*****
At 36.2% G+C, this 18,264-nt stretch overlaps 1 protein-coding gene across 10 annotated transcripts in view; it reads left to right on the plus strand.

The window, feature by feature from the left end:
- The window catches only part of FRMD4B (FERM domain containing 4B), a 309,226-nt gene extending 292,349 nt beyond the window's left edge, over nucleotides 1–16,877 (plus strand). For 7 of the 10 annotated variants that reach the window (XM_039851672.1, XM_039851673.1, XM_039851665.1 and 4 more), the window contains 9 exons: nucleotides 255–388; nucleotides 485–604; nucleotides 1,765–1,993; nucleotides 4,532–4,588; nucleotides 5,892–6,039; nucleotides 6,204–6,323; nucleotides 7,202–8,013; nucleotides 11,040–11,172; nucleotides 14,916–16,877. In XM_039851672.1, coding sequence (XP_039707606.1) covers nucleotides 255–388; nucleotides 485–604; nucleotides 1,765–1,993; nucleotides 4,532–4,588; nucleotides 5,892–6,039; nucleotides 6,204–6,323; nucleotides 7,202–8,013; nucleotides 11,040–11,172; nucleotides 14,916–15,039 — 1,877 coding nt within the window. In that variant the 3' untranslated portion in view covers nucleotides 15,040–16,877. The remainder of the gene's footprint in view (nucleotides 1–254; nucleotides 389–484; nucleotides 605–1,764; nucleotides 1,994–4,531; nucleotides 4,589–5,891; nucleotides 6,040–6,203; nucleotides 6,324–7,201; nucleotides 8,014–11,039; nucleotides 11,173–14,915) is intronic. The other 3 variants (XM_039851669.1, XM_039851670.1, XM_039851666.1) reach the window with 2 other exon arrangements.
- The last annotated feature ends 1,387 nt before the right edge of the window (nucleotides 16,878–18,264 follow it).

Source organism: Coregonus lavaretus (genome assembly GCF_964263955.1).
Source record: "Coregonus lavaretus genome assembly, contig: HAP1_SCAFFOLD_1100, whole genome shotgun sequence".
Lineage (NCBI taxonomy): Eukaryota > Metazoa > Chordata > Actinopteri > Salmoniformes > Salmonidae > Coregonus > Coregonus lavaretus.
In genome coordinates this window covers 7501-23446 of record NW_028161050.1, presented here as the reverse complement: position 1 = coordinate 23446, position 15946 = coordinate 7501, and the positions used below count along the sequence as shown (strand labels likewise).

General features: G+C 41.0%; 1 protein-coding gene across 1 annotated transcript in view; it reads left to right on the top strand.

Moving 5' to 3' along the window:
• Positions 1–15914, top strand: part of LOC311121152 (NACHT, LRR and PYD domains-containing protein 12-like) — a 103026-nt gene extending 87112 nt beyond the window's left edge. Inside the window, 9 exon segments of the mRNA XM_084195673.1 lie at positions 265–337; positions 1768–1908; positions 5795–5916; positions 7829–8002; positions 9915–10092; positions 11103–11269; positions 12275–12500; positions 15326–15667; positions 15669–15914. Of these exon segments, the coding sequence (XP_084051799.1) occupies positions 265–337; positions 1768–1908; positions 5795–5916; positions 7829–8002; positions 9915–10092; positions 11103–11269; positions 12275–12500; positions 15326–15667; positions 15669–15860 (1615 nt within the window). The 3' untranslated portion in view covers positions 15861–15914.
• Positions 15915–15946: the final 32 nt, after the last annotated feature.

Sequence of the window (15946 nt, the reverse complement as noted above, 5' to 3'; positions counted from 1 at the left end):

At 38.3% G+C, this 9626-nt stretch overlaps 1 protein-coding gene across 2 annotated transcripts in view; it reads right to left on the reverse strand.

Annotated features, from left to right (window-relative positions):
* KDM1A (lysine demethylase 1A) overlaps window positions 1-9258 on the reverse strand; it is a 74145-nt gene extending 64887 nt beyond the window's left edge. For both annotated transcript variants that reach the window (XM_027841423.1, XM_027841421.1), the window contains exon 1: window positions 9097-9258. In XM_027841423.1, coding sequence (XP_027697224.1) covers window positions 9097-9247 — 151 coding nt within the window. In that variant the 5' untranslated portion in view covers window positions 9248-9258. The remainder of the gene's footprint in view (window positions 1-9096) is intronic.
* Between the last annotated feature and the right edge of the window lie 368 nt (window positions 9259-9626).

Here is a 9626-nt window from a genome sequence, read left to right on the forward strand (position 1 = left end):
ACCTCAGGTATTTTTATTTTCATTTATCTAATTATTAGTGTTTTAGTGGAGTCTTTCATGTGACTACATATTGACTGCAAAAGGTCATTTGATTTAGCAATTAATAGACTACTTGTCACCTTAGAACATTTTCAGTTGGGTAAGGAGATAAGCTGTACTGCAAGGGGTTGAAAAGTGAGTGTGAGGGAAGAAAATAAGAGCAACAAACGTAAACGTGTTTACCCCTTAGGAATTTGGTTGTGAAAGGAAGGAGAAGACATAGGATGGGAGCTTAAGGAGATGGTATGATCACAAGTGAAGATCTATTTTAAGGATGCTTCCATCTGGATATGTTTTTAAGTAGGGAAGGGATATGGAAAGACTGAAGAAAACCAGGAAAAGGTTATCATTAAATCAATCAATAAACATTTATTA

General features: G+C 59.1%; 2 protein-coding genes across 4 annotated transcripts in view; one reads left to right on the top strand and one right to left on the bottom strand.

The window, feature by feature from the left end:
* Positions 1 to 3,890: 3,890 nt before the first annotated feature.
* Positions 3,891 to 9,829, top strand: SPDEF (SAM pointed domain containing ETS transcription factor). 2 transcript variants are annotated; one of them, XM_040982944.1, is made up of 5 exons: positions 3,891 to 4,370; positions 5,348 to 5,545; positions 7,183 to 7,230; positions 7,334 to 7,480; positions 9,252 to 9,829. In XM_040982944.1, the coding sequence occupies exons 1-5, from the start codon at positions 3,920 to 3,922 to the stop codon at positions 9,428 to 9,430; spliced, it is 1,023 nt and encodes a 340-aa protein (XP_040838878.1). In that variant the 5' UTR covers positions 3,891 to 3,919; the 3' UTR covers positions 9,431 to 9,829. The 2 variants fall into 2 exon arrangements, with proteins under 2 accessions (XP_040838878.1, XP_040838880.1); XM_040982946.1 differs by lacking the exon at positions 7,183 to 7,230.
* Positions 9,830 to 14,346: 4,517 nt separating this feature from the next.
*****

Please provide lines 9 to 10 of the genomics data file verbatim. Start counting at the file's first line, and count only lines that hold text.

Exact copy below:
General features: G+C 41.0%; 1 protein-coding gene across 1 annotated transcript in view; it reads left to right on the top strand.

Moving 5' to 3' along the window: